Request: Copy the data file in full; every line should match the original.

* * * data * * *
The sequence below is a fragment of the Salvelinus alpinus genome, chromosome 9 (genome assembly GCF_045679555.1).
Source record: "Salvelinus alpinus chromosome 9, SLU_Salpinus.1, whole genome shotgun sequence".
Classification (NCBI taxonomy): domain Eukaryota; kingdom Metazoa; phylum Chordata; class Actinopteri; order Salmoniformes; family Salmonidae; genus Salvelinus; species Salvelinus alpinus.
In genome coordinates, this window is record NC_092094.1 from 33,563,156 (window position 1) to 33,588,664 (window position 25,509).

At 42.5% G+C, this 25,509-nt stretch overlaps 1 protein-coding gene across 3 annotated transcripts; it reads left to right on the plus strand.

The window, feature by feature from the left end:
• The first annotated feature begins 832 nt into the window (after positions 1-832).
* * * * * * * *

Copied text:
The sequence below is a fragment of the Salvelinus alpinus genome, chromosome 9 (genome assembly GCF_045679555.1).
Source record: "Salvelinus alpinus chromosome 9, SLU_Salpinus.1, whole genome shotgun sequence".
Classification (NCBI taxonomy): domain Eukaryota; kingdom Metazoa; phylum Chordata; class Actinopteri; order Salmoniformes; family Salmonidae; genus Salvelinus; species Salvelinus alpinus.
In genome coordinates, this window is record NC_092094.1 from 33,563,156 (window position 1) to 33,588,664 (window position 25,509).

At 42.5% G+C, this 25,509-nt stretch overlaps 1 protein-coding gene across 3 annotated transcripts; it reads left to right on the plus strand.

The window, feature by feature from the left end:
• The first annotated feature begins 832 nt into the window (after positions 1-832).